Bilharzia in the Philippines: past, present, and future

David Olveda, Yuesheng Li, Remigio Olveda, Alfred Lam, Donald McManus, Thao Chao, Donald Harn, Gail Williams, Darren Gray, G P Ross Allen

    Research output: Contribution to journalArticlepeer-review

    51 Citations (Scopus)


    Schistosomiasis japonica has a long history in the Philippines. In 1975, 24 endemic provinces were identified in the northern, central, and southern islands of the Philippines. More than five million people were at risk, with approximately one million infected. In 2003, new foci of infection were found in two provinces in the north and central areas. For the past 30 years, human mass drug administration (MDA), utilizing the drug praziquantel, has been the mainstay of control in the country. Recent studies have shown that the schistosomiasis prevalence ranges from 1% to 50% within different endemic zones. Severe end-organ morbidity is still present in many endemic areas, particularly in remote villages with poor treatment coverage. Moreover, subtle morbidities such as growth retardation, malnutrition, anemia, and poor cognitive function in infected children persist. There is now strong evidence that large mammals (e.g. water buffaloes, cattle) contribute significantly to disease transmission, complicating control efforts. Given the zoonotic nature of schistosomiasis in the Philippines, it is evident that the incidence, prevalence, and morbidity of the disease will not be controlled by MDA alone. There is a need for innovative cost-effective strategies to control schistosomiasis in the long term.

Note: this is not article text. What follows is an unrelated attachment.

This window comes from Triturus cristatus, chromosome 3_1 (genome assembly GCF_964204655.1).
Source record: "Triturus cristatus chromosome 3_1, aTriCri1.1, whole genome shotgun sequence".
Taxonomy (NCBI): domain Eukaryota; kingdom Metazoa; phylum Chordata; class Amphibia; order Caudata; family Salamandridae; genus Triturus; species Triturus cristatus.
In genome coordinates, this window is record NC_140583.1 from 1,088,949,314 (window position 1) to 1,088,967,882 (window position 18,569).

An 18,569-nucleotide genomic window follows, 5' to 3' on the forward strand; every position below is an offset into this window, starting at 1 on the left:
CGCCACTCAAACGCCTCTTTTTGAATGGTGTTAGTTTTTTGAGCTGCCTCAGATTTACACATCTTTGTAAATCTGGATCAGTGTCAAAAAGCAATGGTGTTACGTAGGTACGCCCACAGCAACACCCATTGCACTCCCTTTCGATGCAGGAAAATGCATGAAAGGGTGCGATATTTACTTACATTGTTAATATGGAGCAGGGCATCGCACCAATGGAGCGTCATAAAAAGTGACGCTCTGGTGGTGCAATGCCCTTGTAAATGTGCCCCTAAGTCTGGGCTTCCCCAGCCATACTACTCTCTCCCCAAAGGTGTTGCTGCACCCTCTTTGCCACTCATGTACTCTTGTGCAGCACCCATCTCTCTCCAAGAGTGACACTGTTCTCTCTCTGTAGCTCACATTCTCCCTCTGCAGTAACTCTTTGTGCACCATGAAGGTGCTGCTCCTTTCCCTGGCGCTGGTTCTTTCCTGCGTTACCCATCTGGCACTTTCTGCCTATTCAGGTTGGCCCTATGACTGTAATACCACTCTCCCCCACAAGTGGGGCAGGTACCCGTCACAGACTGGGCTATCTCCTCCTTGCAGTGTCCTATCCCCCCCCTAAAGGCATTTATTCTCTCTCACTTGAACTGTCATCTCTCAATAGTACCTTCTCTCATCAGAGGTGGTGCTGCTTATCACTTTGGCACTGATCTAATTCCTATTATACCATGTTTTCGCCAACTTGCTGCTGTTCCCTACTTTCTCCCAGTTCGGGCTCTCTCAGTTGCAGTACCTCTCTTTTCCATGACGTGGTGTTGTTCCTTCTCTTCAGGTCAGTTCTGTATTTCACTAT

Original languageEnglish
    Pages (from-to)52-56
    Number of pages5
    JournalInternational Journal of Infectious Diseases
    Issue number1
    Publication statusPublished - Jan 2014


    • Bilharzia
    • Control
    • Philippines
    • Schistosoma japonicum
    • Schistosomiasis


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